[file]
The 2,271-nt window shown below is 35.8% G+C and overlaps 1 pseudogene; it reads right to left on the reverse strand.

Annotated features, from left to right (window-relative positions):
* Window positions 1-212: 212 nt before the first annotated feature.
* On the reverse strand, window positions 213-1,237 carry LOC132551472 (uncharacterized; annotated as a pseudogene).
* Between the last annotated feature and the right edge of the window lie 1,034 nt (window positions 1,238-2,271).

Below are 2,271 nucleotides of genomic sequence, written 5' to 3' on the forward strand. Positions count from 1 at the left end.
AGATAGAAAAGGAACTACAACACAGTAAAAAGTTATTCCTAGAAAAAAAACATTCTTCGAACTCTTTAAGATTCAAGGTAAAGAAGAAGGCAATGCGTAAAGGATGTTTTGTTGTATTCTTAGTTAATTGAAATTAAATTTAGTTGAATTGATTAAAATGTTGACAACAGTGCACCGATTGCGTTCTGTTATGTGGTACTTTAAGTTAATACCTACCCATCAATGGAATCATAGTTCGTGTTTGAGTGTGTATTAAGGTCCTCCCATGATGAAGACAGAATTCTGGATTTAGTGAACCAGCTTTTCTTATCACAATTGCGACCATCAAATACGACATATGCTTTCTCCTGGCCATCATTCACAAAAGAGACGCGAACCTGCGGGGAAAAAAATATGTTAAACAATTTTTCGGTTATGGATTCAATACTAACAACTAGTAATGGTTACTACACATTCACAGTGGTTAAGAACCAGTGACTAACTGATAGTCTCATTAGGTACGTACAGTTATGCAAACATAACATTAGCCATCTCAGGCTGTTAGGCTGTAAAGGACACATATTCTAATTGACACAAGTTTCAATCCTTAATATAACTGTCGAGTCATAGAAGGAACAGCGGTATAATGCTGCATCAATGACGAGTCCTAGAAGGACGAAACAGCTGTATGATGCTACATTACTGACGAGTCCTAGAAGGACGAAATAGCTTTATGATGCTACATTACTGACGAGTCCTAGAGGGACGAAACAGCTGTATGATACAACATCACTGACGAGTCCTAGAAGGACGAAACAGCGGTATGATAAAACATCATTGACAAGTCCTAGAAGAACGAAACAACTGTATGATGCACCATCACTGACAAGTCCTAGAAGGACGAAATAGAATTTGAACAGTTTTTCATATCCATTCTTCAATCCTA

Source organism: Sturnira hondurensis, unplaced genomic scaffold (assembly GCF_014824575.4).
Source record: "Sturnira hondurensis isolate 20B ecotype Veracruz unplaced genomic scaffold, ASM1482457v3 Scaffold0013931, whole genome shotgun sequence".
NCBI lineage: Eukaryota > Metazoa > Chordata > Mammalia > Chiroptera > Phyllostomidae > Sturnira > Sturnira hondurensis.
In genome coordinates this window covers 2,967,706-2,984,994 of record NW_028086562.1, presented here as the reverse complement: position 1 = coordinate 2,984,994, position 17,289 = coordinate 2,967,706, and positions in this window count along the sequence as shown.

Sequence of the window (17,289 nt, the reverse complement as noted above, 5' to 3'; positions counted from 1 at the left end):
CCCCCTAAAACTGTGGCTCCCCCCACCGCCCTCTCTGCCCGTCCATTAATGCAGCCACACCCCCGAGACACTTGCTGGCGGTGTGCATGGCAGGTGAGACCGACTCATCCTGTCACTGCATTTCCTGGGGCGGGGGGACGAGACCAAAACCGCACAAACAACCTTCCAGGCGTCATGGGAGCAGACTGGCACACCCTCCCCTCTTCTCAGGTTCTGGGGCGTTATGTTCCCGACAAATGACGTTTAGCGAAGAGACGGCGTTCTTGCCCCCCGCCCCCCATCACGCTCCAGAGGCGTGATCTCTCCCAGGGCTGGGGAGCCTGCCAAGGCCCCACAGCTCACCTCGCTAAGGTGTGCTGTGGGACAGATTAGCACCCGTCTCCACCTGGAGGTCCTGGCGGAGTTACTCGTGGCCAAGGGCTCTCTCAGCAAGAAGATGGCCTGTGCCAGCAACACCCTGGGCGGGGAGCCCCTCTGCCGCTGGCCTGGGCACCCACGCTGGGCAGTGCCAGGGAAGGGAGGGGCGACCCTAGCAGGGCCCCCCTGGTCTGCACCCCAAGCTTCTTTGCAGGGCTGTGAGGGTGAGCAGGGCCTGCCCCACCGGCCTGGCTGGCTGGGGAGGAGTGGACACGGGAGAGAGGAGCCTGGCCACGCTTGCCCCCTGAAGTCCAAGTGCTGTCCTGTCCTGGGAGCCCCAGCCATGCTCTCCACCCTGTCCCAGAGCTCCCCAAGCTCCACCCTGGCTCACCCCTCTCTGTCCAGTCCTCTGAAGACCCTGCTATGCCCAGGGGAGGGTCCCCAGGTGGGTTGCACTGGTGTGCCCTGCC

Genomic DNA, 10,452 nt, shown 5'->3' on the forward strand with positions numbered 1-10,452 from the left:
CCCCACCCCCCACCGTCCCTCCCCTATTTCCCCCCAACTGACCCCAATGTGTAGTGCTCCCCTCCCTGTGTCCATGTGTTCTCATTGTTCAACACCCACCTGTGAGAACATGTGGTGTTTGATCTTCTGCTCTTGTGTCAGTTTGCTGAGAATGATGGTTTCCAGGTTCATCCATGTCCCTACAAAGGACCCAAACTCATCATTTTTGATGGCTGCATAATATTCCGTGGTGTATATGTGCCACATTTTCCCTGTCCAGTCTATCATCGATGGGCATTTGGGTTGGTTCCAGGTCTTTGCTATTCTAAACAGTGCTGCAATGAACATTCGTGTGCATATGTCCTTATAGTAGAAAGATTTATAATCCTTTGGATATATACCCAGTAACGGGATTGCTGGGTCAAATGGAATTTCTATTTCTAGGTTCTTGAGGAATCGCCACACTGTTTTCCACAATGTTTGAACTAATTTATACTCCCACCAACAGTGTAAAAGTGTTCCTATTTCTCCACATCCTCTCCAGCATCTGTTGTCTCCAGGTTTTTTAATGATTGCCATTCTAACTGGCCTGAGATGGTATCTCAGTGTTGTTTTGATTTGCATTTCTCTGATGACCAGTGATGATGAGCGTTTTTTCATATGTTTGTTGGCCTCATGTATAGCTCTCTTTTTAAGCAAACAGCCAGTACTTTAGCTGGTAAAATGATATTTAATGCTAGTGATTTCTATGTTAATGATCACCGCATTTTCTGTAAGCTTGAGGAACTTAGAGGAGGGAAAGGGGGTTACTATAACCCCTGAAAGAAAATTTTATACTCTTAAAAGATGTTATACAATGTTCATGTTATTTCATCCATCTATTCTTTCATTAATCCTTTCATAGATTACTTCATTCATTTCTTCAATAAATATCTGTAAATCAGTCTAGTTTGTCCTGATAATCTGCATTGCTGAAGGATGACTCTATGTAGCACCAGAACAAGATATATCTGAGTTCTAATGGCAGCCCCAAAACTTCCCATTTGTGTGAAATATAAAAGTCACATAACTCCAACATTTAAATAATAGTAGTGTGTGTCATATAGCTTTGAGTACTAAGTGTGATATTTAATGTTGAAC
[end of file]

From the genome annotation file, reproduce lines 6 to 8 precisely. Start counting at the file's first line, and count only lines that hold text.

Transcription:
Below are 2,271 nucleotides of genomic sequence, written 5' to 3' on the forward strand. Positions count from 1 at the left end.
AGATAGAAAAGGAACTACAACACAGTAAAAAGTTATTCCTAGAAAAAAAACATTCTTCGAACTCTTTAAGATTCAAGGTAAAGAAGAAGGCAATGCGTAAAGGATGTTTTGTTGTATTCTTAGTTAATTGAAATTAAATTTAGTTGAATTGATTAAAATGTTGACAACAGTGCACCGATTGCGTTCTGTTATGTGGTACTTTAAGTTAATACCTACCCATCAATGGAATCATAGTTCGTGTTTGAGTGTGTATTAAGGTCCTCCCATGATGAAGACAGAATTCTGGATTTAGTGAACCAGCTTTTCTTATCACAATTGCGACCATCAAATACGACATATGCTTTCTCCTGGCCATCATTCACAAAAGAGACGCGAACCTGCGGGGAAAAAAATATGTTAAACAATTTTTCGGTTATGGATTCAATACTAACAACTAGTAATGGTTACTACACATTCACAGTGGTTAAGAACCAGTGACTAACTGATAGTCTCATTAGGTACGTACAGTTATGCAAACATAACATTAGCCATCTCAGGCTGTTAGGCTGTAAAGGACACATATTCTAATTGACACAAGTTTCAATCCTTAATATAACTGTCGAGTCATAGAAGGAACAGCGGTATAATGCTGCATCAATGACGAGTCCTAGAAGGACGAAACAGCTGTATGATGCTACATTACTGACGAGTCCTAGAAGGACGAAATAGCTTTATGATGCTACATTACTGACGAGTCCTAGAGGGACGAAACAGCTGTATGATACAACATCACTGACGAGTCCTAGAAGGACGAAACAGCGGTATGATAAAACATCATTGACAAGTCCTAGAAGAACGAAACAACTGTATGATGCACCATCACTGACAAGTCCTAGAAGGACGAAATAGAATTTGAACAGTTTTTCATATCCATTCTTCAATCCTA

Source organism: Sturnira hondurensis, unplaced genomic scaffold (assembly GCF_014824575.4).